Louisiana Supreme Court Ruling May Have Effect on Private Entities, Public Records Requests

Read the Full Louisiana Supreme Court Decision

By John Murrill, Partner

Private companies contracting with public agencies may be unaware that their business records are subject to inspection and copying as a result of their public contracts. However, a recent Louisiana Supreme Court decision strongly reaffirms that private entities contracting with public agencies and paid for services with public funds are subject to the Louisiana Public Records Law.

The Louisiana Society for the Prevention of Cruelty to Animals, a private not-for-profit organization, has a Cooperative Endeavor Agreement with the City of New Orleans pursuant to which the LSPCA provides animal control services to New Orleans, including routine patrolling, responding to emergencies involving animals, spaying and neutering pets, etc. The New Orleans Bulldog Society is also a private not-for-profit and advocates for the welfare of dogs in the City of New Orleans. Fearing the LSPCA was euthanizing too many animals, the Bulldog Society filed a public records request in July 2015 with the City of New Orleans for certain documents and guidelines related to the services provided by the LSPCA. The City rejected the request because the LSPCA was the custodian of the requested records, so Bulldog then made a public records request directly to the LSPCA. The LSPCA refused to hand over the records, claiming it did not have to comply with the Public Records Law because it was not a public agency. The Bulldog Society then sued the LSPCA to obtain the documents.

On May 3, 2017, in New Orleans Bulldog Society v. Louisiana Society for the Prevention of Cruelty to Animals, et. al. (Parish of Orleans), the Supreme Court, in a 16-page opinion, held that through the LSPCA’s discharge of its duties and responsibilities to the City of New Orleans as set forth in the CEA, as well as through its receipt of public funds for such services, the LSPCA is functioning as an instrumentality of the City and is therefore subject to the Public Records Law: “There is no dispute the LSPCA has performed, and continues to perform, these functions (and enjoyed the benefit of City vehicles and fuel) on behalf of the City of New Orleans. For these reasons, the court of appeal correctly found the LSPCA to be an instrumentality of the municipality through its execution of the CEA, and is therefore subject to the Public Records Law as it relates to its specific functions and duties under the CEA.” The Supreme Court expressly limited its holding to “only those documents which pertain to the LSPCA’s functions, duties, and responsibilities to enforce Chapter 18 of the Municipal Code, as outlined in the CEA with the City of New Orleans.” The Supreme Court then remanded the matter to the lower court for a determination of which specific records must be produced.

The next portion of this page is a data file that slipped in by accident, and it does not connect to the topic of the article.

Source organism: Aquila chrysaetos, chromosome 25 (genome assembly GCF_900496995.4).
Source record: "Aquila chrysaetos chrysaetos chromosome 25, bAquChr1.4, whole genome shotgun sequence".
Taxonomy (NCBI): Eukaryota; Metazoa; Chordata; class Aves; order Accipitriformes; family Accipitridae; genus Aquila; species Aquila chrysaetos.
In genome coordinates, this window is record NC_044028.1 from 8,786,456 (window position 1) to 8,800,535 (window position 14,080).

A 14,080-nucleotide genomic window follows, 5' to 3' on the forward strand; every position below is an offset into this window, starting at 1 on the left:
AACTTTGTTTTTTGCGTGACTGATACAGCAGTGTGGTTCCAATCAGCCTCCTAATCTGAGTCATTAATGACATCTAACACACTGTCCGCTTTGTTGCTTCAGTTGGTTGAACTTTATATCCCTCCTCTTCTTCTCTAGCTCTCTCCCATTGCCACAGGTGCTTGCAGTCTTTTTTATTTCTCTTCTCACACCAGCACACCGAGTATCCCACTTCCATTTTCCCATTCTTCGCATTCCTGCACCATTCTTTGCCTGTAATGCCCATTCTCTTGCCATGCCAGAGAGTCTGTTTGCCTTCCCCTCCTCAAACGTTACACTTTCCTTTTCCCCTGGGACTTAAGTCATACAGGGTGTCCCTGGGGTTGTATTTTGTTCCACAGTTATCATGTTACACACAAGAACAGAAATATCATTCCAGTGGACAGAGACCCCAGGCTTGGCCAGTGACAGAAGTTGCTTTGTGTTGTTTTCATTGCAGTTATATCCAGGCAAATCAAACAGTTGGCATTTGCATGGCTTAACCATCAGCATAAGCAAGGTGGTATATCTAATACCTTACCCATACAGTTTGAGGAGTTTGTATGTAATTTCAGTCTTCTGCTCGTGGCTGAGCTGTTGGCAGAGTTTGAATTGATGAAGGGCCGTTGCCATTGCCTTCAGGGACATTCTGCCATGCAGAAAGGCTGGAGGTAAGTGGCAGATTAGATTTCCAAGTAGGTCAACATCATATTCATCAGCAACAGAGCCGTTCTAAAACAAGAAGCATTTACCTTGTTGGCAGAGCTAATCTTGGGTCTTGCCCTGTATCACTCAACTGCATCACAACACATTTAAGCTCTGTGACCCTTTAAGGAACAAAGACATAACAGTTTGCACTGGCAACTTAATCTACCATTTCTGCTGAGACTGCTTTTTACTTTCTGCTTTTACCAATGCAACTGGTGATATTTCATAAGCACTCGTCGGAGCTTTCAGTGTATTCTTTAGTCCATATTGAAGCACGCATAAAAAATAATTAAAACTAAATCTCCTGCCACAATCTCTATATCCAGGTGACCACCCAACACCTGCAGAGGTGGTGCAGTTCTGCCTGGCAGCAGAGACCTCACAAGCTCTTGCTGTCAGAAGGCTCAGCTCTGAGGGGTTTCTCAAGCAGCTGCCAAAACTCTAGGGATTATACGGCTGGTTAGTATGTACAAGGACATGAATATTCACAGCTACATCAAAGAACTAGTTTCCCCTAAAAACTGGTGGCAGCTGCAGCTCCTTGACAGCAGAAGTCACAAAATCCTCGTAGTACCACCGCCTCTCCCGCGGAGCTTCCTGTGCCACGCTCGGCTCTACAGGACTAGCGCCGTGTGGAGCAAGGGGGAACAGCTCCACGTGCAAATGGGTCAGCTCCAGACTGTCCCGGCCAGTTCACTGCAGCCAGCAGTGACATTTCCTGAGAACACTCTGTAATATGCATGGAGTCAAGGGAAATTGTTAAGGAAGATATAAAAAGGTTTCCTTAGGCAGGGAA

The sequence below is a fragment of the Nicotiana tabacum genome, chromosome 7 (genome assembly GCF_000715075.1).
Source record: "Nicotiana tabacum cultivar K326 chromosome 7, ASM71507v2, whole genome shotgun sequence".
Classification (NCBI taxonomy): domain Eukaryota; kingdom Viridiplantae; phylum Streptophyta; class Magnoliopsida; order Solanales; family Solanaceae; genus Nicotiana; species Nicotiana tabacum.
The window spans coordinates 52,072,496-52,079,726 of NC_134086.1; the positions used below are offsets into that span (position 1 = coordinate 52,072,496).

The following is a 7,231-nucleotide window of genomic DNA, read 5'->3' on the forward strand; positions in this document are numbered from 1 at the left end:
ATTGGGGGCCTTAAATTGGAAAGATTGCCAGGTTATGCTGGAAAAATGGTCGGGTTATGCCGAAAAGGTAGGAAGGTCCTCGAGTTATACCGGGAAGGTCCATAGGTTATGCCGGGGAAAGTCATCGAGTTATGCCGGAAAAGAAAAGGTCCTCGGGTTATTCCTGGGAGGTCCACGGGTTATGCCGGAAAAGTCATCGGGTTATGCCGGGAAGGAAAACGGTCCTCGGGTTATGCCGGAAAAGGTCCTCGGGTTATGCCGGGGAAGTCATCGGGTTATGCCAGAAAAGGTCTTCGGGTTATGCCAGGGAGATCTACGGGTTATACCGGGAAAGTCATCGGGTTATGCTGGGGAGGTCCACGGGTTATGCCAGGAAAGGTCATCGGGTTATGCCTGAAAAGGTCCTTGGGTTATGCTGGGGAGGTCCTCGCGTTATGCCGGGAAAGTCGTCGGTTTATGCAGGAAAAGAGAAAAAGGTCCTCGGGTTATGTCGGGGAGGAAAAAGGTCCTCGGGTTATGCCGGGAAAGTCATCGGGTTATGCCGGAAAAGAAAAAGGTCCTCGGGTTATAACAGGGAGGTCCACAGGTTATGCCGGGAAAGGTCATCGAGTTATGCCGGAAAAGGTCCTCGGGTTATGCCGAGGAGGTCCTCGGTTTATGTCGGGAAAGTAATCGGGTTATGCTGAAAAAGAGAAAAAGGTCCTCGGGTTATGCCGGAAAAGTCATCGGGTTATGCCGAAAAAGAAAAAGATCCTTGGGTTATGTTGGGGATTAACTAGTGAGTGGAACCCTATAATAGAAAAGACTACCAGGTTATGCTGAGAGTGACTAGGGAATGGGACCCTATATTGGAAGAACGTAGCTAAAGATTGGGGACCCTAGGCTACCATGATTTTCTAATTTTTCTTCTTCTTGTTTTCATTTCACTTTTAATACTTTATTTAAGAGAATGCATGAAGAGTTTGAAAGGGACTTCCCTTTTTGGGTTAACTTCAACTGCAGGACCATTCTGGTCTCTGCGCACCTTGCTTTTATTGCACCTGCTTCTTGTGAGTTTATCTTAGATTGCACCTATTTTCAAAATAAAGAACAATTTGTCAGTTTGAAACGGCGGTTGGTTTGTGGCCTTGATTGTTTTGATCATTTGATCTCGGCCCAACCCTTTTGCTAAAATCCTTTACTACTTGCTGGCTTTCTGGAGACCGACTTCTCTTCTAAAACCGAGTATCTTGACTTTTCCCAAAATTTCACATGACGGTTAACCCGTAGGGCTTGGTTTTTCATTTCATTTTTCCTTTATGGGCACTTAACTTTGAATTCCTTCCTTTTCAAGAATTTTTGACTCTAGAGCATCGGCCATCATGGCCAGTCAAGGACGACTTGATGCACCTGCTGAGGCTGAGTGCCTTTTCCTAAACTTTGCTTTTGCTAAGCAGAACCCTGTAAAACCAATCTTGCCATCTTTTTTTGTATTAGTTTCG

In conclusion, private entities bidding on contracts with public agencies pursuant to which they will be compensated with public funds must understand that if they are awarded the contract, they will almost certainly be subject to the Louisiana Public Records Law. This does not mean the entirety of their business records are subject to inspection; instead, the scope of records subject to disclosure will likely be limited to those directly related to the public contract. But it is clear that private entities cannot simply take the position that as private entities they are not subject to the Public Records Law. As noted by the Supreme Court: “we must also be ever cognizant of the public’s well-established constitutional right to access information associated with public money.”

Questions about this article? Contact Taylor Porter Partner John Murrill at